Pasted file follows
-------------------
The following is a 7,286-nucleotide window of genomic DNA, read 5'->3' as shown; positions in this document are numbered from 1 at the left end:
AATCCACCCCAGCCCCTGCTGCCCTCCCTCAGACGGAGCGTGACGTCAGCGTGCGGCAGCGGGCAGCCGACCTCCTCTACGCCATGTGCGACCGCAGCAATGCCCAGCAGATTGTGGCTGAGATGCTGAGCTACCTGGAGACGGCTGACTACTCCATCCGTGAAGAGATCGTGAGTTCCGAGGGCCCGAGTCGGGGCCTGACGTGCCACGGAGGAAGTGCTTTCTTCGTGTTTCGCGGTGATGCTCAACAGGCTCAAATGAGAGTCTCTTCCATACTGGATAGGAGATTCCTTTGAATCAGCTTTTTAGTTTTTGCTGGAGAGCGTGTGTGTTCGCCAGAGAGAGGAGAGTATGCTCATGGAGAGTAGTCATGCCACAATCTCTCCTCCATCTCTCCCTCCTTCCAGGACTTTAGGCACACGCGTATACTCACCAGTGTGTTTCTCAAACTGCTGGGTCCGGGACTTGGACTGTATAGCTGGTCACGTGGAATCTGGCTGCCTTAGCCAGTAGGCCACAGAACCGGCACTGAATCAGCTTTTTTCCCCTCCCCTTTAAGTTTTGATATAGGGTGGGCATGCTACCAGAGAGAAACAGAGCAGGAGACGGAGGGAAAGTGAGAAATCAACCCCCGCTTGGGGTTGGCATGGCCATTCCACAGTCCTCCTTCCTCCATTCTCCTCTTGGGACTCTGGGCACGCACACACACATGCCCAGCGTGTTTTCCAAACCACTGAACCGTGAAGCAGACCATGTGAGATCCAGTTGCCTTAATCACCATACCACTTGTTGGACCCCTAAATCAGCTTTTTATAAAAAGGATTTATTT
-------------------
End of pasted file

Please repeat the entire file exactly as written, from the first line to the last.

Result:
The following is a 7,286-nucleotide window of genomic DNA, read 5'->3' as shown; positions in this document are numbered from 1 at the left end:
AATCCACCCCAGCCCCTGCTGCCCTCCCTCAGACGGAGCGTGACGTCAGCGTGCGGCAGCGGGCAGCCGACCTCCTCTACGCCATGTGCGACCGCAGCAATGCCCAGCAGATTGTGGCTGAGATGCTGAGCTACCTGGAGACGGCTGACTACTCCATCCGTGAAGAGATCGTGAGTTCCGAGGGCCCGAGTCGGGGCCTGACGTGCCACGGAGGAAGTGCTTTCTTCGTGTTTCGCGGTGATGCTCAACAGGCTCAAATGAGAGTCTCTTCCATACTGGATAGGAGATTCCTTTGAATCAGCTTTTTAGTTTTTGCTGGAGAGCGTGTGTGTTCGCCAGAGAGAGGAGAGTATGCTCATGGAGAGTAGTCATGCCACAATCTCTCCTCCATCTCTCCCTCCTTCCAGGACTTTAGGCACACGCGTATACTCACCAGTGTGTTTCTCAAACTGCTGGGTCCGGGACTTGGACTGTATAGCTGGTCACGTGGAATCTGGCTGCCTTAGCCAGTAGGCCACAGAACCGGCACTGAATCAGCTTTTTTCCCCTCCCCTTTAAGTTTTGATATAGGGTGGGCATGCTACCAGAGAGAAACAGAGCAGGAGACGGAGGGAAAGTGAGAAATCAACCCCCGCTTGGGGTTGGCATGGCCATTCCACAGTCCTCCTTCCTCCATTCTCCTCTTGGGACTCTGGGCACGCACACACACATGCCCAGCGTGTTTTCCAAACCACTGAACCGTGAAGCAGACCATGTGAGATCCAGTTGCCTTAATCACCATACCACTTGTTGGACCCCTAAATCAGCTTTTTATAAAAAGGATTTATTT